you have a penchant for all things creepy, gothic and frankly downright painful
then be sure to pay a visit to either of the city’s torture themed museums –
yes there really are TWO!
You will find both museums of barbaric mortal
misery situated in the heart of the city centre, a short walk away from each
other and perfectly positioned for easy access from our fantastic city
apartments. Diehard fans of gothic fare may wish to explore both locations
although as far as we are aware there is no financially rewarding discount for
such grim dedication.
Both museums depict the gruesome history of
torture through the centuries particularly focussing on the medieval times when
frankly you could be violently punished for just about anything. Most of the
devices described and exhibited here appear to have led to a grisly and painful
death whether the tormentors got the information they required or not.
If you become more than a little anxious at
the suggestion of meagre thumbscrews then neither of these museums will make a
comfortable afternoon’s entertainment. Providing comfort is of course the
absolute opposite of the function of the relics on display. We remain unsure if
any of the frightening, disturbing and eye-watering devices on show are
authentic antiques or reproductions. Either way everything you will see looks
old and alarmingly ‘well-used’.
All the items on display are accompanied
with rather lurid textural descriptions and alarming visual depictions
explaining how and why they were used. No one was ever likely to survive the
likes of the infamous iron maiden – a sarcophagus like creation with hinged
doors and sharp spikes on the inside. It takes pride of place at the Museum of
Medieval Torture Instruments Amsterdam on Damrak however it is possible that it
never actually existed at all in history. There is a theory that it was created
at the very end of 18th century as a hoax. True or false, it
continues to draw a crowd at the museum. Many of the documented gory torture
instruments from the middle ages and beyond were reproduced during the 19th
century. It is possible that they were created for exhibiting to the public and
later snapped up by collectors of the macabre.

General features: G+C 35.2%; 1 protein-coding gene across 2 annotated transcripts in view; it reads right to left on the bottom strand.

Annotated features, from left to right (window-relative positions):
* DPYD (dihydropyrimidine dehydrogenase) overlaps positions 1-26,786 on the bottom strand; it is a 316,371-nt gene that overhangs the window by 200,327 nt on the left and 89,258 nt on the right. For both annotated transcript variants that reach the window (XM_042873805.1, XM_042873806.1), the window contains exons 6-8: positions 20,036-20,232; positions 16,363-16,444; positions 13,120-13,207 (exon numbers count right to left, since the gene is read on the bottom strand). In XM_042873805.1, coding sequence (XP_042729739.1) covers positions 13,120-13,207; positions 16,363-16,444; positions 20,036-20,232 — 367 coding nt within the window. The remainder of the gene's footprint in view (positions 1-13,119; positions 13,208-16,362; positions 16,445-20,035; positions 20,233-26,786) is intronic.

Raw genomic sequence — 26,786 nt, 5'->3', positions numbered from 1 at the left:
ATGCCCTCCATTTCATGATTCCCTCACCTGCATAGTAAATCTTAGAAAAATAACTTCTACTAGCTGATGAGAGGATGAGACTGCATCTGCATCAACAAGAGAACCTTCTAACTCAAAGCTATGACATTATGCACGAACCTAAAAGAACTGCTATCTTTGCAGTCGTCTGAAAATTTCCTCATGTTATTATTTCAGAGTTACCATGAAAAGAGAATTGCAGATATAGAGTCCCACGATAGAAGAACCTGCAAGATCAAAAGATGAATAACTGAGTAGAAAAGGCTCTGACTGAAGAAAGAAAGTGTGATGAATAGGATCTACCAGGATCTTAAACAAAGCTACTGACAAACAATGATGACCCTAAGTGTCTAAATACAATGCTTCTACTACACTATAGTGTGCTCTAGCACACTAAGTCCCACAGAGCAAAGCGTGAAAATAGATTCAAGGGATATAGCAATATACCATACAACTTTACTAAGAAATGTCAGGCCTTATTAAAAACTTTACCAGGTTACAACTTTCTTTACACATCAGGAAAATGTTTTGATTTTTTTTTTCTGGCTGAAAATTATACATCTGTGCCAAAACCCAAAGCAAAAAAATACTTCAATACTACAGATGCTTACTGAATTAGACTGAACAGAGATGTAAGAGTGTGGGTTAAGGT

Torture was often used as a deterrent as
with the case of the scold’s bridle. This disturbing metal device curved around
the head of the wearer and was locked in place to ensure that they could not
open their mouth to talk…gossip…or nag!
Few visitors will fail to recognise Madame
Guillotine at the Torture Museum on the Singel. You may like to re-enact the
more hands-on version at the Damrak museum.
Here you can pose in a set of stocks whilst a helpful friend can model
alongside, waving a rubber axe as they take your photo. Torture and execution has never been such
The Museum of Medieval Torture Instruments
Amsterdam is the newer of the museums and has only been open for a few years. It
is arguably considerably better value for money than the rather tired and
gloomy (although it is a rather appropriate ambience) Torture Museum on Damrak.
The layout and overall finish are more impressive whilst there are over 100
instruments on display in five distinct areas. A more informative historical
background is provided along with drawings, photos and creepy waxy figures
modelling some of the devices! The museum offers a 20% discount on the entrance
fee if bought online and it is also just a 2 minute walk away from Central
Museum of Medieval Torture Instruments
Damrak 33, 1012 LK, Amsterdam
: 9.00am – 10.00pm
: Adults €10.00 (online:
€8.00), Children € 4.00 (online: € 4.00)
+ 31 20 528 5482
Singel 449, 1012 WP, Amsterdam
: Daily 10.00am – 11.00pm
: Adults €7.50, Children €
+ 31 20 320 66 42
Visitors who enjoy the city’s torture
museums also love the Amsterdam Dungeon where you can learn all about the
darker history of the city. The tour lasts nearly 2 hours and includes a ride
on an indoor rollercoaster as well as a gloriously spooky gift shop!
Rokin 78, 1012 KW Amsterdam, Netherlands
Every day 11.00am – 5.00pm
+31 20 530 8500